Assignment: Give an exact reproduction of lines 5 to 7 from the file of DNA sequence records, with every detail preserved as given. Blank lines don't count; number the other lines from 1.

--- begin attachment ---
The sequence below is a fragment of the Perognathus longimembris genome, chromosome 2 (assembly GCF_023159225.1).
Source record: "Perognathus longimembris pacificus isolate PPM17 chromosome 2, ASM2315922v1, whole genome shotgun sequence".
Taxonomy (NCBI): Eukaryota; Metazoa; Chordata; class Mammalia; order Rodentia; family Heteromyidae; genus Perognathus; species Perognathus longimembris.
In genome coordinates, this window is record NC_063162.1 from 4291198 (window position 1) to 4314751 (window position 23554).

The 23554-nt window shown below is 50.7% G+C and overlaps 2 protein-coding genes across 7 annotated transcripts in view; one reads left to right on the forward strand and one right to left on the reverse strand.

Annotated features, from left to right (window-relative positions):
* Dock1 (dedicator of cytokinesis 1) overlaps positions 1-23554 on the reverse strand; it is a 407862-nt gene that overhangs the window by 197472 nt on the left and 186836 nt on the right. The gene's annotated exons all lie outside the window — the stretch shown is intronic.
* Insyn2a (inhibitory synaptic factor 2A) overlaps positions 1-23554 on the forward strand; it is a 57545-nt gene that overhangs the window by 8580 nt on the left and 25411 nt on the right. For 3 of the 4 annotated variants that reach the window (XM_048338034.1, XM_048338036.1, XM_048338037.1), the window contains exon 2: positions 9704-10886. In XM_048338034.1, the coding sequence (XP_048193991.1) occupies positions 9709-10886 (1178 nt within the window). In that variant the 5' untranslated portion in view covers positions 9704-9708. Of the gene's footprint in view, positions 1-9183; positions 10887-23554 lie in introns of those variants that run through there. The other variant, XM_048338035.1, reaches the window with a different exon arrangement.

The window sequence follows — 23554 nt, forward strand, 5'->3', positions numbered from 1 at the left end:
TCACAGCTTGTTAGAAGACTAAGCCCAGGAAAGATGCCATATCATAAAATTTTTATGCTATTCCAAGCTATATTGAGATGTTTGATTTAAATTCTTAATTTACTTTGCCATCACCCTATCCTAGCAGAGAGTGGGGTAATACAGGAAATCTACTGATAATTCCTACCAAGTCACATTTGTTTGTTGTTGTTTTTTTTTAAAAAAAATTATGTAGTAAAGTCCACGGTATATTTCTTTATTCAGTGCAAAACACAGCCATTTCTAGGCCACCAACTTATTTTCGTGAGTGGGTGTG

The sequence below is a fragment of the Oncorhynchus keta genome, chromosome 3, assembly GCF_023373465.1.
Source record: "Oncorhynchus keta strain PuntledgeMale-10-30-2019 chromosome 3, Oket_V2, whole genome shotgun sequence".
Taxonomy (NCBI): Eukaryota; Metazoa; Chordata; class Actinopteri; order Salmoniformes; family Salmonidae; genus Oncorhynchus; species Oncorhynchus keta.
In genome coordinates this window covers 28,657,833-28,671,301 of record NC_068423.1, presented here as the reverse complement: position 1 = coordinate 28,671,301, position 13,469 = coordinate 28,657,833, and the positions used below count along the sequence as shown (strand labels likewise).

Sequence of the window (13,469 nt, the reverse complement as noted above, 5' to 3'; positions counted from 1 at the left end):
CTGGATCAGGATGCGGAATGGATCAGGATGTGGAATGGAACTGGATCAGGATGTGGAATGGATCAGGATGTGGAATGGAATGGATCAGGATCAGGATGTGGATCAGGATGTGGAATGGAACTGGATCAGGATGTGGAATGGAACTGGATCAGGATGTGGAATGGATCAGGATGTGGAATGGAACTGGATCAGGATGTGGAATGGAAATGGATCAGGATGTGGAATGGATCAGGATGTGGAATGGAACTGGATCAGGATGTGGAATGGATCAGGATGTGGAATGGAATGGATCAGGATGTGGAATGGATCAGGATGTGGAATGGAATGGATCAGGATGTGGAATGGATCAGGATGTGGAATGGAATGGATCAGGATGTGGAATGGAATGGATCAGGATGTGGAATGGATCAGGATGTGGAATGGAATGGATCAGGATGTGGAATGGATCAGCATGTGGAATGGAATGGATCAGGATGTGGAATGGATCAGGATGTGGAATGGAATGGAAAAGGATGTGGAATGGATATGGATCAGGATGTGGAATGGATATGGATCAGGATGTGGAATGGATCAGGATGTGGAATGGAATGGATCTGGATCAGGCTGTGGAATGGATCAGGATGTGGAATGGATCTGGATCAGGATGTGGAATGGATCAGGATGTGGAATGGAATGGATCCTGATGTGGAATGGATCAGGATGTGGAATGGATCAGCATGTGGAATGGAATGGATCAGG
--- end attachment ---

The 23554-nt window shown below is 50.7% G+C and overlaps 2 protein-coding genes across 7 annotated transcripts in view; one reads left to right on the forward strand and one right to left on the reverse strand.

Annotated features, from left to right (window-relative positions):
* Dock1 (dedicator of cytokinesis 1) overlaps positions 1-23554 on the reverse strand; it is a 407862-nt gene that overhangs the window by 197472 nt on the left and 186836 nt on the right. The gene's annotated exons all lie outside the window — the stretch shown is intronic.